Workshop in Scholarly and Literary Translation from Slavic Languages
June 16-20, 2014
Professor David Cooper, Department of Slavic Languages and Literatures
This workshop offers advanced graduate students and recent post-doctoral scholars an intensive experience of translation and guidance from experienced senior translators.
The program includes presentations by specialists in translation and an opportunity to be paired with mentors who work in the same language.
Participants will be able to meet daily with their mentors, have dedicated time to work on translation projects, have full access to the University of Illinois library resources, and bibliographic support from the Slavic Reference Service.
For more information, contact the workshop organizer, Professor David Cooper, at firstname.lastname@example.org.
To be considered
Prospective participants must submit an application to the SRL and indicate their interest in the Translation Workshop. Also, please include a paragraph in your SRL research proposal about the language you wish to work with and, if applicable, give bibliographical information (author, title, publication date, etc.) about the text you would like to translate.
Those selected will receive funding support as well as access to the University of Illinois Summer Research Lab and Slavic Reference Service.
In order to gain translation skills and expertise, participants should bring one text in the language they specialize in to work on independently and in the workshop setting during the course of the workshop.
Translations in Russian, Czech, Polish, Slovak, Bosnian, Croatian or Serbian, Ukrainian, or Yiddish are preferred, but anyone with translation projects in a regional language is encouraged to apply.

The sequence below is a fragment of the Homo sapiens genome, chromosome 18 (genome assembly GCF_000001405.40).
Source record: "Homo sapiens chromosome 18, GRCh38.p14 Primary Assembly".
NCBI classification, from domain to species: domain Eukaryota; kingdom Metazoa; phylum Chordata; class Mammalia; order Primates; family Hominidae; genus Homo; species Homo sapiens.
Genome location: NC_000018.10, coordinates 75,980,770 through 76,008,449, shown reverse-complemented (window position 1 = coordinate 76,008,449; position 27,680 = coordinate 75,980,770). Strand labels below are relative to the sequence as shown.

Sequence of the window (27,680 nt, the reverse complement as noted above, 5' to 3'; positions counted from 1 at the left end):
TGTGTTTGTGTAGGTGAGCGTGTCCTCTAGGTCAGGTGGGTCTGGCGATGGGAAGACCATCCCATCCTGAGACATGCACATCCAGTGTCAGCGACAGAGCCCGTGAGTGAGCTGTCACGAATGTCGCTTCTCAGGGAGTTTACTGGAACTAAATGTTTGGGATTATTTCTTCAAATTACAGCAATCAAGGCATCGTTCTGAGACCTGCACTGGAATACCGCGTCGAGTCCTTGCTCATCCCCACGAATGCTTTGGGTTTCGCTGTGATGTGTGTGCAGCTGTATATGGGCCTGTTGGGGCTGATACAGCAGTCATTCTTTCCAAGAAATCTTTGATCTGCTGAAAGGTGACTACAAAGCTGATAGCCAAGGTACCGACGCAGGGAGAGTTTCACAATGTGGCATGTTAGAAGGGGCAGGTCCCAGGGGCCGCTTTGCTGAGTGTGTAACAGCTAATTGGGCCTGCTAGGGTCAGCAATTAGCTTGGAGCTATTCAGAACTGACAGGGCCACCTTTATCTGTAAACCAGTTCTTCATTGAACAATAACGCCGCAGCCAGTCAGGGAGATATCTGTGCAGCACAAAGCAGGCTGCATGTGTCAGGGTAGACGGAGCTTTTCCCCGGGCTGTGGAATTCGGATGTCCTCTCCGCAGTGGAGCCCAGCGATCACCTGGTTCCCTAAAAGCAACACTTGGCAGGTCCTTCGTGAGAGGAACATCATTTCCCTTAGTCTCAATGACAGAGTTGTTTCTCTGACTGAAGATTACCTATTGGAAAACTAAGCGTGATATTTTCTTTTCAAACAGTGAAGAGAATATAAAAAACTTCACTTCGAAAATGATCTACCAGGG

Mentors and Languages:
Brian Baer (Russian), Professor and Graduate Coordinator, Modern and
Classical Language Studies, Kent State University. Translation series editor at Kent State University Press, editor of the journal Translation and Interpreting Studies, ed. of Contexts, Subtexts and Pretexts: Literary Translation in Eastern Europe and Russia (Johns Benjamins, 2011); co-editor, Russian Writers on Translation (forthcoming, St. Jerome Press)
David Cooper (Czech, Russian, and Slovak), Associate Professor and Director of Russian, East European and Eurasian Center, UIUC. Creating the Nation: Identity and Aesthetics in Early Nineteenth-Century Russia and Bohemia (Northern Illinois UP, 2010); editor and translator, Traditional Slovak Folktales (collected by Pavol Dobšinský, 2001)
Ellen Elias-Bursać (Bosnian/Croatian/Serbian), Translator & Independent Scholar with over 20 years translation experience. Her work includes the translation of three novels by David Albahari: Words Are Something Else, 1996; Gotz and Meyer, 2004; and Snow Man 2005. Recipient of the NEA translation grant (2010), and fellow at the Banff International Library Translation Center (June, 2011).
Margarita Nafpaktitis (Polish and Russian), Librarian for Slavic and East European Studies, University of California – Los Angeles. Her translation work includes Andrzej Stasiuk’s Tales of Galicia (Twisted Spoon, 2003), poetry by Krzysztof Sliwka, Wojciech Bonowicz, and Dariusz Suska in Carnivorous Boy and Carnivorous Bird: Poems by Polish Poets Born After 1958 ( Zephyr Press, 2004) and plays in the forthcoming Loose Screws and Other Polish Plays (Seagull Press, June 2014).
Russell Scott Valentino (Croatian, Italian and Russian), Professor and Chair of Slavic Languages and Literatures, Indiana University. Author of two scholarly monographs and translator of seven book-length literary works, including Fulvio Tomizza's Materada (2000), Carlo Michelstaedter's Persuasion and Rhetoric (2005), Sabit Madaliev's The Silence of the Sufi (2006), Igor Stiks' Castle in Romagna (with Tomislav Kuzmanovic, 2004), and Predrag Matvejevic's The Other Venice (2007). His essays and translations have appeared in an array of magazines and journals. Editor of The Iowa Review from 2009 to 2013, current President of the American Literary Translators Association, Senior Editor at Autumn Hill Books, and the recipient of two NEA Literature Fellowships for translation (2002 and 2010).
Funding for this workshop will be supported in part by the U.S. Department of Education Title VI grant for the National Resource Centers Program; the Center for Translation Studies; the Center for Advanced Study; the School of Literatures, Cultures &Linguistics; the College of Liberal Arts and Sciences; and the Department of Slavic Languages and Literatures